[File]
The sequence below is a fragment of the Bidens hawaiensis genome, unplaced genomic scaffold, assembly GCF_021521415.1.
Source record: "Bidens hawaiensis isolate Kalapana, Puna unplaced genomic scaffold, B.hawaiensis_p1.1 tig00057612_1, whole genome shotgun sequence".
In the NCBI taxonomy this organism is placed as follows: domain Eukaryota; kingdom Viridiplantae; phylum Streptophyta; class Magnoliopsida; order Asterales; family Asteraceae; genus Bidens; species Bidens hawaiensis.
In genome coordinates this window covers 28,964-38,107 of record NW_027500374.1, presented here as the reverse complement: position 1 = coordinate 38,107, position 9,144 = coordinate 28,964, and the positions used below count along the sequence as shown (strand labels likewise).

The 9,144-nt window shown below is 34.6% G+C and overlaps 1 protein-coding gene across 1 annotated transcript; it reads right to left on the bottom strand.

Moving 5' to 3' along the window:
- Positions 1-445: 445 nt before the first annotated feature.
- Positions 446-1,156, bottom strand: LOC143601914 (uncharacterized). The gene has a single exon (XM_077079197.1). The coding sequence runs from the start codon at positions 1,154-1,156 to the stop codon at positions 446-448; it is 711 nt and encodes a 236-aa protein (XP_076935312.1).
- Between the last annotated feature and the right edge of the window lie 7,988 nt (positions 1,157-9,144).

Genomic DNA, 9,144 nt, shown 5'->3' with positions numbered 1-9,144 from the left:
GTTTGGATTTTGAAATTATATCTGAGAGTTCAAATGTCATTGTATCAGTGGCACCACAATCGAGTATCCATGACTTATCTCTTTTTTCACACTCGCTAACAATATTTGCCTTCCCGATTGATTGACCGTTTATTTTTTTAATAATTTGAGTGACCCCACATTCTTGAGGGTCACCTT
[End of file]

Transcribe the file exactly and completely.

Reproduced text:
The sequence below is a fragment of the Bidens hawaiensis genome, unplaced genomic scaffold, assembly GCF_021521415.1.
Source record: "Bidens hawaiensis isolate Kalapana, Puna unplaced genomic scaffold, B.hawaiensis_p1.1 tig00057612_1, whole genome shotgun sequence".
In the NCBI taxonomy this organism is placed as follows: domain Eukaryota; kingdom Viridiplantae; phylum Streptophyta; class Magnoliopsida; order Asterales; family Asteraceae; genus Bidens; species Bidens hawaiensis.
In genome coordinates this window covers 28,964-38,107 of record NW_027500374.1, presented here as the reverse complement: position 1 = coordinate 38,107, position 9,144 = coordinate 28,964, and the positions used below count along the sequence as shown (strand labels likewise).

The 9,144-nt window shown below is 34.6% G+C and overlaps 1 protein-coding gene across 1 annotated transcript; it reads right to left on the bottom strand.

Moving 5' to 3' along the window:
- Positions 1-445: 445 nt before the first annotated feature.
- Positions 446-1,156, bottom strand: LOC143601914 (uncharacterized). The gene has a single exon (XM_077079197.1). The coding sequence runs from the start codon at positions 1,154-1,156 to the stop codon at positions 446-448; it is 711 nt and encodes a 236-aa protein (XP_076935312.1).
- Between the last annotated feature and the right edge of the window lie 7,988 nt (positions 1,157-9,144).

Genomic DNA, 9,144 nt, shown 5'->3' with positions numbered 1-9,144 from the left:
GTTTGGATTTTGAAATTATATCTGAGAGTTCAAATGTCATTGTATCAGTGGCACCACAATCGAGTATCCATGACTTATCTCTTTTTTCACACTCGCTAACAATATTTGCCTTCCCGATTGATTGACCGTTTATTTTTTTAATAATTTGAGTGACCCCACATTCTTGAGGGTCACCTT